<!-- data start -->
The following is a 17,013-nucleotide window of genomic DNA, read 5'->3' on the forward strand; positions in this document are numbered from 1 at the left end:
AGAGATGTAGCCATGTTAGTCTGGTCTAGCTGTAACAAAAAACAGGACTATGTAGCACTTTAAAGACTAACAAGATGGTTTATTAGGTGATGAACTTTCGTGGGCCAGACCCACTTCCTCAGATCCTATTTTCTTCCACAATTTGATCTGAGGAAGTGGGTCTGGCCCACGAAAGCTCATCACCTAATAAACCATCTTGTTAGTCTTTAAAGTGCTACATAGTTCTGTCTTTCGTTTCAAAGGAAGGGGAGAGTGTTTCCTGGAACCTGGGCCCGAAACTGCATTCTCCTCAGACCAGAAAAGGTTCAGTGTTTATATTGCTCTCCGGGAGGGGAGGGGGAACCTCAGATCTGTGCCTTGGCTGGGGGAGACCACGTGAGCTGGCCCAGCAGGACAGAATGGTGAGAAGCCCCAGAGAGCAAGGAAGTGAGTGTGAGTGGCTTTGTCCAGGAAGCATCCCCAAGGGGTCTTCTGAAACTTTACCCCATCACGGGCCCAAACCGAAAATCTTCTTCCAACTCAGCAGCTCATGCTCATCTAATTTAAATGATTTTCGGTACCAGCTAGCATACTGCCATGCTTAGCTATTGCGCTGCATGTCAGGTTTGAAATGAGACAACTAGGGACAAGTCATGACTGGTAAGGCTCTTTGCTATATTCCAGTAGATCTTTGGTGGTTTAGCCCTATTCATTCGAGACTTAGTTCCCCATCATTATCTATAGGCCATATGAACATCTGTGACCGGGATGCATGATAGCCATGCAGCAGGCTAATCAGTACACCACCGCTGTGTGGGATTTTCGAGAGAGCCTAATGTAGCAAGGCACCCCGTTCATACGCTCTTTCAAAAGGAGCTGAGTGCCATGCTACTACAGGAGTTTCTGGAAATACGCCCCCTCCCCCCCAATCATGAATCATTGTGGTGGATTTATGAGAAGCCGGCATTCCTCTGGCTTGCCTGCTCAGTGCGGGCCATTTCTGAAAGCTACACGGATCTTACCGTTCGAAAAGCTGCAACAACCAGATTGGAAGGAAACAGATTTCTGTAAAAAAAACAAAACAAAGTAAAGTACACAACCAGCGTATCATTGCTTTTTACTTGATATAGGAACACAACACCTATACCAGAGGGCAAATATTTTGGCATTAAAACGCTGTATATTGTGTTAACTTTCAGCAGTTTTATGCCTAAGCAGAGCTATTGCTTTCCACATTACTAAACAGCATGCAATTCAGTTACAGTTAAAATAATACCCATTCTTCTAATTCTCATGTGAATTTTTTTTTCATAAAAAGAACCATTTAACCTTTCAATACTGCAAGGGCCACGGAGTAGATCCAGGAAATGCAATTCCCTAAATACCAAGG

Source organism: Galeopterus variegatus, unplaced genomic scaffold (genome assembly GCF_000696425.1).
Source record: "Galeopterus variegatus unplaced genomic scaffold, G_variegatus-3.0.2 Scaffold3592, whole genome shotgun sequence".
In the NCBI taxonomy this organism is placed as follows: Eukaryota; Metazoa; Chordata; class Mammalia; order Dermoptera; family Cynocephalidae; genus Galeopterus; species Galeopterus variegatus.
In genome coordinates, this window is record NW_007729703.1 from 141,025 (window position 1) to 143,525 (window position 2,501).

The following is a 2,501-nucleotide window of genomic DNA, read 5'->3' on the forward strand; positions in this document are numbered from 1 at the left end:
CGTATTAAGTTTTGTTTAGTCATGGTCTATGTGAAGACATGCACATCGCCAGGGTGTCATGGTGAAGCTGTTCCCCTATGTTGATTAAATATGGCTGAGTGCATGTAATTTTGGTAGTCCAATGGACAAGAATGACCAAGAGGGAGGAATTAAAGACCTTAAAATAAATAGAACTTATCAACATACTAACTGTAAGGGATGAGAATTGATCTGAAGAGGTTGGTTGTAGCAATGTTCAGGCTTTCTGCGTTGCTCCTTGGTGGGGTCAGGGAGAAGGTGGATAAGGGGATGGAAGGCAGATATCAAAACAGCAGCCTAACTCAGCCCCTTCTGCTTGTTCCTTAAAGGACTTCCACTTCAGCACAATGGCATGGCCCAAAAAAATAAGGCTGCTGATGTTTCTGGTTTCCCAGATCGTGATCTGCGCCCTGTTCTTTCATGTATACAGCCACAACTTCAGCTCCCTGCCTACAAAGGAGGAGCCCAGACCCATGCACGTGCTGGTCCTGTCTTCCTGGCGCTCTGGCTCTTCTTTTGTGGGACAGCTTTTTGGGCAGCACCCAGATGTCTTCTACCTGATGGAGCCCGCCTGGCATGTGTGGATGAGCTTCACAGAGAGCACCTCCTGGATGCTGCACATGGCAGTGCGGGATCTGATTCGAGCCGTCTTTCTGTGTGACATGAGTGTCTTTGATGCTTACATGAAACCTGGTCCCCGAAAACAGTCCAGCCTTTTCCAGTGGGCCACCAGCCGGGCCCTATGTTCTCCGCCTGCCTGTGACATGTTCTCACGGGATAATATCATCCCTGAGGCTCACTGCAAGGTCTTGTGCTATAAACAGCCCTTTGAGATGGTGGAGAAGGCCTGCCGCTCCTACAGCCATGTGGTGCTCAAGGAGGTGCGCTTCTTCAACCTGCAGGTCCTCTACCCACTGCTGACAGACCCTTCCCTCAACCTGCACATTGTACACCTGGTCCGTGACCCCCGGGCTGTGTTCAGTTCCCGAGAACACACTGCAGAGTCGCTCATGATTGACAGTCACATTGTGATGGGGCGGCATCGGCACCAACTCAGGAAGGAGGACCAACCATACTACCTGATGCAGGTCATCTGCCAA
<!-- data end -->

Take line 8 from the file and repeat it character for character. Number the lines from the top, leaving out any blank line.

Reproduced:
CGTATTAAGTTTTGTTTAGTCATGGTCTATGTGAAGACATGCACATCGCCAGGGTGTCATGGTGAAGCTGTTCCCCTATGTTGATTAAATATGGCTGAGTGCATGTAATTTTGGTAGTCCAATGGACAAGAATGACCAAGAGGGAGGAATTAAAGACCTTAAAATAAATAGAACTTATCAACATACTAACTGTAAGGGATGAGAATTGATCTGAAGAGGTTGGTTGTAGCAATGTTCAGGCTTTCTGCGTTGCTCCTTGGTGGGGTCAGGGAGAAGGTGGATAAGGGGATGGAAGGCAGATATCAAAACAGCAGCCTAACTCAGCCCCTTCTGCTTGTTCCTTAAAGGACTTCCACTTCAGCACAATGGCATGGCCCAAAAAAATAAGGCTGCTGATGTTTCTGGTTTCCCAGATCGTGATCTGCGCCCTGTTCTTTCATGTATACAGCCACAACTTCAGCTCCCTGCCTACAAAGGAGGAGCCCAGACCCATGCACGTGCTGGTCCTGTCTTCCTGGCGCTCTGGCTCTTCTTTTGTGGGACAGCTTTTTGGGCAGCACCCAGATGTCTTCTACCTGATGGAGCCCGCCTGGCATGTGTGGATGAGCTTCACAGAGAGCACCTCCTGGATGCTGCACATGGCAGTGCGGGATCTGATTCGAGCCGTCTTTCTGTGTGACATGAGTGTCTTTGATGCTTACATGAAACCTGGTCCCCGAAAACAGTCCAGCCTTTTCCAGTGGGCCACCAGCCGGGCCCTATGTTCTCCGCCTGCCTGTGACATGTTCTCACGGGATAATATCATCCCTGAGGCTCACTGCAAGGTCTTGTGCTATAAACAGCCCTTTGAGATGGTGGAGAAGGCCTGCCGCTCCTACAGCCATGTGGTGCTCAAGGAGGTGCGCTTCTTCAACCTGCAGGTCCTCTACCCACTGCTGACAGACCCTTCCCTCAACCTGCACATTGTACACCTGGTCCGTGACCCCCGGGCTGTGTTCAGTTCCCGAGAACACACTGCAGAGTCGCTCATGATTGACAGTCACATTGTGATGGGGCGGCATCGGCACCAACTCAGGAAGGAGGACCAACCATACTACCTGATGCAGGTCATCTGCCAA